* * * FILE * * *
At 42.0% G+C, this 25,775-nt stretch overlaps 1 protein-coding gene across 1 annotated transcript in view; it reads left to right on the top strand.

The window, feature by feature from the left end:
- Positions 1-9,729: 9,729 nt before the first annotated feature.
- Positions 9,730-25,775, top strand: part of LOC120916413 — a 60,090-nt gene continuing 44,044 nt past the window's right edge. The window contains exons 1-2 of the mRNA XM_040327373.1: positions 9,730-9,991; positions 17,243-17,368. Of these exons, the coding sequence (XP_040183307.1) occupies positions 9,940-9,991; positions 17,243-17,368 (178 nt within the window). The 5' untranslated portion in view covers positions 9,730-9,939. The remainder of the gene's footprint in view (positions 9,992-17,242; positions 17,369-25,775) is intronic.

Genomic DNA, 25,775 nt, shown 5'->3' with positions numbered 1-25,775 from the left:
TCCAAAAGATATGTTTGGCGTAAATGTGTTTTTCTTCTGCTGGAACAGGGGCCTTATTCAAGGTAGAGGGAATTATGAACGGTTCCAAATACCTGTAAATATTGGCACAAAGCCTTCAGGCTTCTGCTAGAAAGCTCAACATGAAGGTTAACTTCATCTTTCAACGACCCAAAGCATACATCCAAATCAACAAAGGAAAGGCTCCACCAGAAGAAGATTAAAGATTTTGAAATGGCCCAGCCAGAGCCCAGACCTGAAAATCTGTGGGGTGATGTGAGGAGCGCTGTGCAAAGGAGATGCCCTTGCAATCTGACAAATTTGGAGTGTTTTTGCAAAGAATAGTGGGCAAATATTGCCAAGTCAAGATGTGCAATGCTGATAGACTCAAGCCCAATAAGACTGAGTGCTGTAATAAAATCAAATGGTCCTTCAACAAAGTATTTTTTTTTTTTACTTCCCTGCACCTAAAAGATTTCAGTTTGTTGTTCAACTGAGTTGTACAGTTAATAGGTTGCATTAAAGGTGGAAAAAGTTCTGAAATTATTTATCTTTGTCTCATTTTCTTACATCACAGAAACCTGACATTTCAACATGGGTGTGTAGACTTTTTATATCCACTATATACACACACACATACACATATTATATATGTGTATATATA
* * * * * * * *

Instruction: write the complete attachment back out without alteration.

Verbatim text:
At 42.0% G+C, this 25,775-nt stretch overlaps 1 protein-coding gene across 1 annotated transcript in view; it reads left to right on the top strand.

The window, feature by feature from the left end:
- Positions 1-9,729: 9,729 nt before the first annotated feature.
- Positions 9,730-25,775, top strand: part of LOC120916413 — a 60,090-nt gene continuing 44,044 nt past the window's right edge. The window contains exons 1-2 of the mRNA XM_040327373.1: positions 9,730-9,991; positions 17,243-17,368. Of these exons, the coding sequence (XP_040183307.1) occupies positions 9,940-9,991; positions 17,243-17,368 (178 nt within the window). The 5' untranslated portion in view covers positions 9,730-9,939. The remainder of the gene's footprint in view (positions 9,992-17,242; positions 17,369-25,775) is intronic.

Genomic DNA, 25,775 nt, shown 5'->3' with positions numbered 1-25,775 from the left:
TCCAAAAGATATGTTTGGCGTAAATGTGTTTTTCTTCTGCTGGAACAGGGGCCTTATTCAAGGTAGAGGGAATTATGAACGGTTCCAAATACCTGTAAATATTGGCACAAAGCCTTCAGGCTTCTGCTAGAAAGCTCAACATGAAGGTTAACTTCATCTTTCAACGACCCAAAGCATACATCCAAATCAACAAAGGAAAGGCTCCACCAGAAGAAGATTAAAGATTTTGAAATGGCCCAGCCAGAGCCCAGACCTGAAAATCTGTGGGGTGATGTGAGGAGCGCTGTGCAAAGGAGATGCCCTTGCAATCTGACAAATTTGGAGTGTTTTTGCAAAGAATAGTGGGCAAATATTGCCAAGTCAAGATGTGCAATGCTGATAGACTCAAGCCCAATAAGACTGAGTGCTGTAATAAAATCAAATGGTCCTTCAACAAAGTATTTTTTTTTTTTACTTCCCTGCACCTAAAAGATTTCAGTTTGTTGTTCAACTGAGTTGTACAGTTAATAGGTTGCATTAAAGGTGGAAAAAGTTCTGAAATTATTTATCTTTGTCTCATTTTCTTACATCACAGAAACCTGACATTTCAACATGGGTGTGTAGACTTTTTATATCCACTATATACACACACACATACACATATTATATATGTGTATATATA